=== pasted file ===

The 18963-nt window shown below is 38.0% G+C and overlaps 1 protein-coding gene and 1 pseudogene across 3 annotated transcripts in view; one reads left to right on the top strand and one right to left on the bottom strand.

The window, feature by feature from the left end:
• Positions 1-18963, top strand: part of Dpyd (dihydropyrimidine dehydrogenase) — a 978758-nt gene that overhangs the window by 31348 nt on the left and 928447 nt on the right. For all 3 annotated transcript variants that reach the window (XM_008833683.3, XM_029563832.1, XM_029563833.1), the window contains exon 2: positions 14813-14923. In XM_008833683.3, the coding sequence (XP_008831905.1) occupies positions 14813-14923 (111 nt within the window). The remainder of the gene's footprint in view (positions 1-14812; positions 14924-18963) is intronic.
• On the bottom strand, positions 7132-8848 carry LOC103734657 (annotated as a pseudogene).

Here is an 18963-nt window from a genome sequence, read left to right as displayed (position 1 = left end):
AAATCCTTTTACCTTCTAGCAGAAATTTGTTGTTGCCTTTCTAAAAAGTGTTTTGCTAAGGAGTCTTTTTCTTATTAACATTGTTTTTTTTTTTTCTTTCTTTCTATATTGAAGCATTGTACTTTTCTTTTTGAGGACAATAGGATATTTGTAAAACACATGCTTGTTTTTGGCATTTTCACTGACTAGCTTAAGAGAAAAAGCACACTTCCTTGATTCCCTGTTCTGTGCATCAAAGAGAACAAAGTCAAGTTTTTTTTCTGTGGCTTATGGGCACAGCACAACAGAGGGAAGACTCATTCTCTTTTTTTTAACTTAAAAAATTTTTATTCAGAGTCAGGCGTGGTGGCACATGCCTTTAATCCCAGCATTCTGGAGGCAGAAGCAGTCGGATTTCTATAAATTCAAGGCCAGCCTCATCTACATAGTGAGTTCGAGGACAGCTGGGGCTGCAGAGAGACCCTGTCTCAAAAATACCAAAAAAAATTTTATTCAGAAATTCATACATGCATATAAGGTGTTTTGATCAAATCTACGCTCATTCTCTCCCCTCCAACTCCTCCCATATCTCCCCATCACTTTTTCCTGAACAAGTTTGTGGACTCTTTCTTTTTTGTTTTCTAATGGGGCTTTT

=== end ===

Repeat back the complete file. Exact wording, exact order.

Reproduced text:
The 18963-nt window shown below is 38.0% G+C and overlaps 1 protein-coding gene and 1 pseudogene across 3 annotated transcripts in view; one reads left to right on the top strand and one right to left on the bottom strand.

The window, feature by feature from the left end:
• Positions 1-18963, top strand: part of Dpyd (dihydropyrimidine dehydrogenase) — a 978758-nt gene that overhangs the window by 31348 nt on the left and 928447 nt on the right. For all 3 annotated transcript variants that reach the window (XM_008833683.3, XM_029563832.1, XM_029563833.1), the window contains exon 2: positions 14813-14923. In XM_008833683.3, the coding sequence (XP_008831905.1) occupies positions 14813-14923 (111 nt within the window). The remainder of the gene's footprint in view (positions 1-14812; positions 14924-18963) is intronic.
• On the bottom strand, positions 7132-8848 carry LOC103734657 (annotated as a pseudogene).

Here is an 18963-nt window from a genome sequence, read left to right as displayed (position 1 = left end):
AAATCCTTTTACCTTCTAGCAGAAATTTGTTGTTGCCTTTCTAAAAAGTGTTTTGCTAAGGAGTCTTTTTCTTATTAACATTGTTTTTTTTTTTTCTTTCTTTCTATATTGAAGCATTGTACTTTTCTTTTTGAGGACAATAGGATATTTGTAAAACACATGCTTGTTTTTGGCATTTTCACTGACTAGCTTAAGAGAAAAAGCACACTTCCTTGATTCCCTGTTCTGTGCATCAAAGAGAACAAAGTCAAGTTTTTTTTCTGTGGCTTATGGGCACAGCACAACAGAGGGAAGACTCATTCTCTTTTTTTTAACTTAAAAAATTTTTATTCAGAGTCAGGCGTGGTGGCACATGCCTTTAATCCCAGCATTCTGGAGGCAGAAGCAGTCGGATTTCTATAAATTCAAGGCCAGCCTCATCTACATAGTGAGTTCGAGGACAGCTGGGGCTGCAGAGAGACCCTGTCTCAAAAATACCAAAAAAAATTTTATTCAGAAATTCATACATGCATATAAGGTGTTTTGATCAAATCTACGCTCATTCTCTCCCCTCCAACTCCTCCCATATCTCCCCATCACTTTTTCCTGAACAAGTTTGTGGACTCTTTCTTTTTTGTTTTCTAATGGGGCTTTT